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Edited by hursst (see edit history)
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Another boring week slaving at work and finally another weekend.  Got my new top from Moss Motors yesterday (Photo 1).  Overall, it looks pretty good, fairly authentic.  Even comes with a card signed by the person that hand-made it at Moss In Petersburg, VA.  Nice touch.  I'll have to farm this out to get fitted and have all the fasteners professionally installed.  One mistake and you ruin the top with all the fasteners, clips, and snap placements.

 

Took advantage of the cooler mornings and broke out the Clogmaster 2000.  The goal was to blast the 6 inner fender pieces and get them ready for primer.  The morning turned out to be fairly humid and the Clogmaster did what it does best, clog up, but I am now able to unclog it and get it going again for a while fairly efficiently.  Got about 2/3 of the way finished, then it started to rain, so that ended that.  When I emptied my compressor, it looked like it had about 2 gallons of water come out with the evacuated air.  Too humid.

 

In the meantime, I welded in the top portion of the outer rocker on the driver's side.  Went okay.  Once I got it in and sized properly, I found the lower portion to be quite far off, even after I bent the curve in tighter.  I decided to fit the door and try to get it spaced enough to get some type of door gap (Photo 2).  I got it pretty close, then drilled some fresh holes in the vertical door pillar to re-install the factory aluminum rivets on each side of the outer rocker. The factory holes would not match up properly with the new outer rocker.  That gave me a decent setting at the top, which should hold well, but the bottom is still quite far off.  I will probably try to buy a large clamp and see if I can continue to bend the radius of the outer rocker tighter so the bottom will line up with the inner rocker support panel.  Will be happy when these rockers are finished, probably the biggest pain in the neck on the car.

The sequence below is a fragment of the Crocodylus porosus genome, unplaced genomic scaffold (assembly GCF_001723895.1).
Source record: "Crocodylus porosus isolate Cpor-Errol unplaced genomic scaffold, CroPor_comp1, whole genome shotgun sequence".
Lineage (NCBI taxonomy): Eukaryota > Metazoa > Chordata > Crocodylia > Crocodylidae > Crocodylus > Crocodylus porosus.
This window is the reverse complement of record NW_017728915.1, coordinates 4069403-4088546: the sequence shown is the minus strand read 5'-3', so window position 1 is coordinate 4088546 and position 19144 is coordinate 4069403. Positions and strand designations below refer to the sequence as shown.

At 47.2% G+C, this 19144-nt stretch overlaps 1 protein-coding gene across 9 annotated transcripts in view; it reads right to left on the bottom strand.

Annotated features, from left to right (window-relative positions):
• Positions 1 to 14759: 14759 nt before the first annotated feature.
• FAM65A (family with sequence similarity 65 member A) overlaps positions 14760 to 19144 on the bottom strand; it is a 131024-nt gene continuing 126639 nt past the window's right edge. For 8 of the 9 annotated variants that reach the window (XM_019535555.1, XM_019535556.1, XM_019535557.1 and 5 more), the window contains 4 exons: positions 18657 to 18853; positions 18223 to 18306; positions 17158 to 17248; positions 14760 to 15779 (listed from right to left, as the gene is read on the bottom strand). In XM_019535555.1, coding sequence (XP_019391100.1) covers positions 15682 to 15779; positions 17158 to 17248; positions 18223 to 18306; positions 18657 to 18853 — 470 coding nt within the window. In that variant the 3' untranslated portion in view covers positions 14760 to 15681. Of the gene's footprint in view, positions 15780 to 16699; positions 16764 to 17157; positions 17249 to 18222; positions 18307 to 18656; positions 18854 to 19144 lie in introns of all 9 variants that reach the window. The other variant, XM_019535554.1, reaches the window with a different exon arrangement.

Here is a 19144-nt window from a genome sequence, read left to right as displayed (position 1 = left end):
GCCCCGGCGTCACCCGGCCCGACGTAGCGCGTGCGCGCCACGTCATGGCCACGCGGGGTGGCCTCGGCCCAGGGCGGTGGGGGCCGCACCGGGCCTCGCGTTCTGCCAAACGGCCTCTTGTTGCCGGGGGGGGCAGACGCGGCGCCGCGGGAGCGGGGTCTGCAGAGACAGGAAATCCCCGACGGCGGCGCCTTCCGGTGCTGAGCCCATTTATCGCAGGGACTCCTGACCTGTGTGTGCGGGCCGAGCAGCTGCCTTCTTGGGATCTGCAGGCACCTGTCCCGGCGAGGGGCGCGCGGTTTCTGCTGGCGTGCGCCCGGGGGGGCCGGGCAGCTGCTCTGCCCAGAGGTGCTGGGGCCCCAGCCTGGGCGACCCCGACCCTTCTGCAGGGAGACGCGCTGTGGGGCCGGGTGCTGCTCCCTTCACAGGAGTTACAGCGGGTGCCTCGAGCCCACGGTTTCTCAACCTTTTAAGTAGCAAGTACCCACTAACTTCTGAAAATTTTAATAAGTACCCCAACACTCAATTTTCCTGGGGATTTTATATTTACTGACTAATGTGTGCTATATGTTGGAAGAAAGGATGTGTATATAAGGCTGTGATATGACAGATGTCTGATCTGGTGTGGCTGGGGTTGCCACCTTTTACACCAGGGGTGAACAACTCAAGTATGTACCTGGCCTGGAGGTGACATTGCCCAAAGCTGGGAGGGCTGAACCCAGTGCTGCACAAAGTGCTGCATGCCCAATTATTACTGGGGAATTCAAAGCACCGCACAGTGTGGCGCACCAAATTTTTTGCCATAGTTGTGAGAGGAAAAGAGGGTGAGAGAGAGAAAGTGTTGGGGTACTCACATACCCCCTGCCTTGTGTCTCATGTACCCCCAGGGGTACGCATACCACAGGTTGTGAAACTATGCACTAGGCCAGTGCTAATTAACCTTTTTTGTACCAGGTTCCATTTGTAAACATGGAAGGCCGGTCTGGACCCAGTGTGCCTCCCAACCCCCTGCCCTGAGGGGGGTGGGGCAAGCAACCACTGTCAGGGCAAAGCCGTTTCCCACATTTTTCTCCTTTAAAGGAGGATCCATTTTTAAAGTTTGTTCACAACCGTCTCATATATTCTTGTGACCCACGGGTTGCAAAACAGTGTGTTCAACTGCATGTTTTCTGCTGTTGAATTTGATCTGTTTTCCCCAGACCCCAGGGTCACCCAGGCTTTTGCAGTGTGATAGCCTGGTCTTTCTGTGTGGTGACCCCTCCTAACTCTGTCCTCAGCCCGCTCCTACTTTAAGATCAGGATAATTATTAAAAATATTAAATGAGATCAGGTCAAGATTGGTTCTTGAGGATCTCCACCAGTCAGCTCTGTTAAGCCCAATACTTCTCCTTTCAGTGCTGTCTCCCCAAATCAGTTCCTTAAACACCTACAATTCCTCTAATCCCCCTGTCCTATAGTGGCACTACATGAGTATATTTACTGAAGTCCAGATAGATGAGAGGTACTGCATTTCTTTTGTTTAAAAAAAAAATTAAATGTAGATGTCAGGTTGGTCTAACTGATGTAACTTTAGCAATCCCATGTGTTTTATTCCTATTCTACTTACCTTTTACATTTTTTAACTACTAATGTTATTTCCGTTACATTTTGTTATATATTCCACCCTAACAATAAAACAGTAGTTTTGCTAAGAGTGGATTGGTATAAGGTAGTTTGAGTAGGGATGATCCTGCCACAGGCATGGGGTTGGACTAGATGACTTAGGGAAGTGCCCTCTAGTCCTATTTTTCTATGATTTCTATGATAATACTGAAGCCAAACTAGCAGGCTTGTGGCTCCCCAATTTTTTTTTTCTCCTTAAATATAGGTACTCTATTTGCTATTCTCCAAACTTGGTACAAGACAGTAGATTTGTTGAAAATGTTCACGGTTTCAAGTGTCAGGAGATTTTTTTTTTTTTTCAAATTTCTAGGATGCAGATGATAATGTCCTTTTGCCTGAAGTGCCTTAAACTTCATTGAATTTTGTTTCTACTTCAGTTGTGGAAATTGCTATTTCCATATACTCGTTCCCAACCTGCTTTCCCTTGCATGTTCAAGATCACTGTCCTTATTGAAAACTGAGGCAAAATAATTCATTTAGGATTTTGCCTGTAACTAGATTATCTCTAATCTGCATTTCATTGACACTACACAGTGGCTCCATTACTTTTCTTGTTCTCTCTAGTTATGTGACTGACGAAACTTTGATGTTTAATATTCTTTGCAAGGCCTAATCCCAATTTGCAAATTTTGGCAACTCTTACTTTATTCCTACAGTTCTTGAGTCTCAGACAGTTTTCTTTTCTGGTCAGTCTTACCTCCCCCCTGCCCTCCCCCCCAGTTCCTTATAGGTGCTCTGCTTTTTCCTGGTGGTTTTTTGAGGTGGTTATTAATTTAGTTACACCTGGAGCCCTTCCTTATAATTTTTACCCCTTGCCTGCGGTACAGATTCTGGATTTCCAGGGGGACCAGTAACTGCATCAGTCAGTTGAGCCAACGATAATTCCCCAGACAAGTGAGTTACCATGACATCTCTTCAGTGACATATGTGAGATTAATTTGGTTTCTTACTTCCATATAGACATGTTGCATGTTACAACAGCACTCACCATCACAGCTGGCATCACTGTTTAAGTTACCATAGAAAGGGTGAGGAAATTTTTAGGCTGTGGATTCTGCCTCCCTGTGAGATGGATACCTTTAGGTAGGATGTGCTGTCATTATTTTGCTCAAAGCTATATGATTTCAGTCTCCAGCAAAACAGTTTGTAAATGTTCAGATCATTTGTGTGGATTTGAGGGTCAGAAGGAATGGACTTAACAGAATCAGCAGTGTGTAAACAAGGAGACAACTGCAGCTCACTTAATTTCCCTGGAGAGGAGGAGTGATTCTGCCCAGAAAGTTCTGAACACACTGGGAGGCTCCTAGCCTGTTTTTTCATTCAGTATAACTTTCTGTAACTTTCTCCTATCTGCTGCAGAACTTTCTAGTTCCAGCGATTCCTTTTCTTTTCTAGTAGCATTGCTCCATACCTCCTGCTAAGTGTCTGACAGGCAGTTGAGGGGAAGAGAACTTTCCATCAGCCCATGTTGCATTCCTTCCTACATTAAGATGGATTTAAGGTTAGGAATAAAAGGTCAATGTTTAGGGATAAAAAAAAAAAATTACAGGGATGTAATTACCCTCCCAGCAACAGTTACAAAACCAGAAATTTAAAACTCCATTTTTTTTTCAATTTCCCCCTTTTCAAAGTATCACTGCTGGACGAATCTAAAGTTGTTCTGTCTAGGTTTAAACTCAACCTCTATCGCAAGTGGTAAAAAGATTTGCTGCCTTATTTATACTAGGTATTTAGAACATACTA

Also continued on some more smalls.  I'm now refinishing all the mounting hardware for the 4 fenders.  I think each fender has about 80 individual hardware components between nuts, bolts, washers, and shims.  I looked at my two parts storage areas and they are looking a little sparse, so making great progress on all the small parts.  Once I get the body painted, it should fly together.  I'm now thinking I may be able to get close to finishing the car in maybe another year to year and a half.

 

Lastly, no word on the engine.  I will call them after Hershey to get a progress report.

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Today was even more productive than yesterday.  Got the Clogmaster 2000 out again this morning.  Lower humidity today.  I also loaded the blaster up with more media than usual and I changed the ceramic tip on the blaster nozzle, as the current one had worn thin and the side chipped off.  This made a big difference, the blaster worked much better, faster, and much less clogging today, so I was able to complete blasting all 6 fender brackets (Photo 1).

 

It was such a nice day and I made such good progress, I went right on to priming the parts as well.  My sprayer is really dialed in now, and I'm getting better results than when I started.  Here are all the brackets (Photo 2).  I have all the hardware refinished and primed as well, so these are ready to be installed on the body (when the body is stripped and primed) to be painted all at once.

 

 

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Those look great!  It is getting to be the time of the year that the Clogmasters actually work well.  We've been having quite a drought here the last month... I'm thinking I might have to break out my Clogmaster to get some humidity and rain in the area... either that or try to paint outside.  Either is about guaranteed to bring rain. :)